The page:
The Vikings' quarterback seemed to regress in his second season. Did that tell us more about the player, or the Minnesota offensive scheme?
03 Jan 2014
by J.J. Cooper
Picking third in the 2013 draft, the Dolphins had plenty of ways they could have gone. It was the year of the offensive lineman, so Miami could have gone with a third straight offensive tackle by taking Lane Johnson or D.J. Fluker. Or they could have picked a pass-rusher to team with Cameron Wake, choosing between Dion Jordan, Ezekiel Ansah or Barkevious Mingo.
The Dolphins ended up picking Jordan. So far, it looks like they chose wrong.
You could get into a debate over whether the Dolphins even needed to pick a pass rusher -- Cameron Wake is a consistent pass-rushing threat, as his 8.5 sacks this year attest, and Olivier Vernon produced 11.5 sacks on the other side.
But this is not about that debate. If the Dolphins were going to pick a pass rusher, they chose the wrong one. It’s not that Jordan finished the season with only two sacks (both were sacks that took 3.5 seconds or longer to develop), didn’t start a game, and played less than 30 percent of the Dolphins defensive snaps.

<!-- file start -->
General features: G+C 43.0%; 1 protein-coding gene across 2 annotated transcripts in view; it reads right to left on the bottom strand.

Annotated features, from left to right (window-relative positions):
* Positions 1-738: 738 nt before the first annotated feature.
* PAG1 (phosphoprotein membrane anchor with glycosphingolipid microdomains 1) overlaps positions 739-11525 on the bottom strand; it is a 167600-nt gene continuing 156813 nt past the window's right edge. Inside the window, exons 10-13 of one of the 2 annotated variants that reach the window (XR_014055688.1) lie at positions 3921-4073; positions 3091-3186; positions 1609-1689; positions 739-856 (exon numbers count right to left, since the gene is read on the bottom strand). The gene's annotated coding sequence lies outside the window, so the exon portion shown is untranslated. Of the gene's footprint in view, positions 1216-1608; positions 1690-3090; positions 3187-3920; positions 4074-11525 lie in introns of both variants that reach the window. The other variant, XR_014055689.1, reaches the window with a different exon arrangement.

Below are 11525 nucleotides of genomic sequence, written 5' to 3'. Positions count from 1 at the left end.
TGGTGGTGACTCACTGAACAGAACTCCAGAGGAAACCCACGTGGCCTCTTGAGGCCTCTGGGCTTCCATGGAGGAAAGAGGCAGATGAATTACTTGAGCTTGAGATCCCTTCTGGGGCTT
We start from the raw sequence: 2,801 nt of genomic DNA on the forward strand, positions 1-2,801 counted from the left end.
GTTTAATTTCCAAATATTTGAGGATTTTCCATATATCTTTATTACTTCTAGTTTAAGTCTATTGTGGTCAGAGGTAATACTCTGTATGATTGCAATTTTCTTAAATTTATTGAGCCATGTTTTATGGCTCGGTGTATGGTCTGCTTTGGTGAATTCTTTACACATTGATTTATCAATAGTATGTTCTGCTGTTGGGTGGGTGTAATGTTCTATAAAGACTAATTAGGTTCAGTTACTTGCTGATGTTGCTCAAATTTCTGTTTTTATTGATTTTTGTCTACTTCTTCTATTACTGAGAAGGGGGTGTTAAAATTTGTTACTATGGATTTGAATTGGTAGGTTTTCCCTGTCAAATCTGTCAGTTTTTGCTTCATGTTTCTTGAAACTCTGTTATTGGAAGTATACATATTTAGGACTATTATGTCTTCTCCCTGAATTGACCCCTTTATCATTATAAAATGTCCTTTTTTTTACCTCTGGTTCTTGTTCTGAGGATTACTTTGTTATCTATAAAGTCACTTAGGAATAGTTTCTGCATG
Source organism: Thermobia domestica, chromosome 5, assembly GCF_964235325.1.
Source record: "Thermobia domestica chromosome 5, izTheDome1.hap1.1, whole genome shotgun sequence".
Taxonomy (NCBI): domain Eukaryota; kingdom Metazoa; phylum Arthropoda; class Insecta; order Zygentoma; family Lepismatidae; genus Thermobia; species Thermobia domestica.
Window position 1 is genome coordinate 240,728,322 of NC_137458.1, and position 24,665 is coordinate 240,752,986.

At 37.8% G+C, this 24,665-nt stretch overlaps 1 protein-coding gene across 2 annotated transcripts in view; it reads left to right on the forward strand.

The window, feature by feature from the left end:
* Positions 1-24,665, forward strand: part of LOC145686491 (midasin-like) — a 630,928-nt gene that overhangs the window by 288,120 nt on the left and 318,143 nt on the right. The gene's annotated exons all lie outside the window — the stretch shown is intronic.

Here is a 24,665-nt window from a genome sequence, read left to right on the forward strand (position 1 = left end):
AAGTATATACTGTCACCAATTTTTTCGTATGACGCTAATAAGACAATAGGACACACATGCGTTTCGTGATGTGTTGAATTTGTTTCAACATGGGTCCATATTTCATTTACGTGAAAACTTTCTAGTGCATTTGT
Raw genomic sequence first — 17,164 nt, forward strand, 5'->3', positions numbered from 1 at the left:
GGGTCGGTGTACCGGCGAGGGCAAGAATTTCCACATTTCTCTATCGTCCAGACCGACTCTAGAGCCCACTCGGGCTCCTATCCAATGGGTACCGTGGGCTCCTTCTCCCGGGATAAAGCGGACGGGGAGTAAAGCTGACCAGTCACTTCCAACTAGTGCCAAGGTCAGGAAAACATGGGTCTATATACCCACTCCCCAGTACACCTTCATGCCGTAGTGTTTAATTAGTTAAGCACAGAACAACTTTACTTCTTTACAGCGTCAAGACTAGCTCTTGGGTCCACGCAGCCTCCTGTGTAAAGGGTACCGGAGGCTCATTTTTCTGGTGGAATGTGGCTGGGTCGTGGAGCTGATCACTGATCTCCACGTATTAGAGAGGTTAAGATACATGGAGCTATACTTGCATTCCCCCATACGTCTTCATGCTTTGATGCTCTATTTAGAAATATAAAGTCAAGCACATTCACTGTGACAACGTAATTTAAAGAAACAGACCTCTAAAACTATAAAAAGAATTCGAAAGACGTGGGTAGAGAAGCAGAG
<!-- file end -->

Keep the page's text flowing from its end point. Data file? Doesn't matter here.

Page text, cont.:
It’s just that by picking Jordan instead of Ansah, the Dolphins gave up a chance to pick a future star.
Admittedly, when the Dolphins were picking, Ansah was seen as a long-term project. After all, he’d only been a productive player for one year in college. But then, Jordan was seen as a project as well.
Watching Ansah play for the Lions this year, you see plenty of flashes of someone who is going to turn into an offensive tackle’s nightmare. He recorded 8.5 sacks this year as a rookie, but the best is yet to come.
Early in the season, when Ansah did get sacks, they were largely because he played on the same line as defensive tackles Ndamukong Suh and Nick Fairley. They would flush the quarterback and Ansah would run him down. Ansah recorded 3.5 sacks in the first five weeks of the season, but 2.5 came on plays where he was effectively blocked. More often than not, the quarterback ran into him rather than the other way around.
Ansah then missed some time with an ankle injury. But during the final six weeks of the season, Ansah showed that he was starting to figure out how to rush the quarterback in the NFL.
That doesn’t mean that the still-raw Ansah has developed a wide range of pass rushing moves. You won’t see Dwight Freeney’s spin move or J.J. Watt’s power rip, but you do see amazing explosiveness: the kind that allows Ansah to already start picking up sacks even though he hasn’t mastered a full set of pass-rushing skills yet.
Ansah has the speed to get around the corner, and he’s started to show that he can also beat tackles to the inside if they get too concerned with his speed rush. But more than anything, he has the arm length to keep tackles from grabbing hold. Ansah will bull over tackles at times, or beat them around the edge because they can’t lock him up.
Ansah has the burst to get to the corner, especially when he uses his long reach. Here's how that looked against Buccaneers tackle Donald Penn.
But Ansah also showed late in the season that his bull rush can be pretty ferocious as well. Here, he dismantles David Bakhtiari.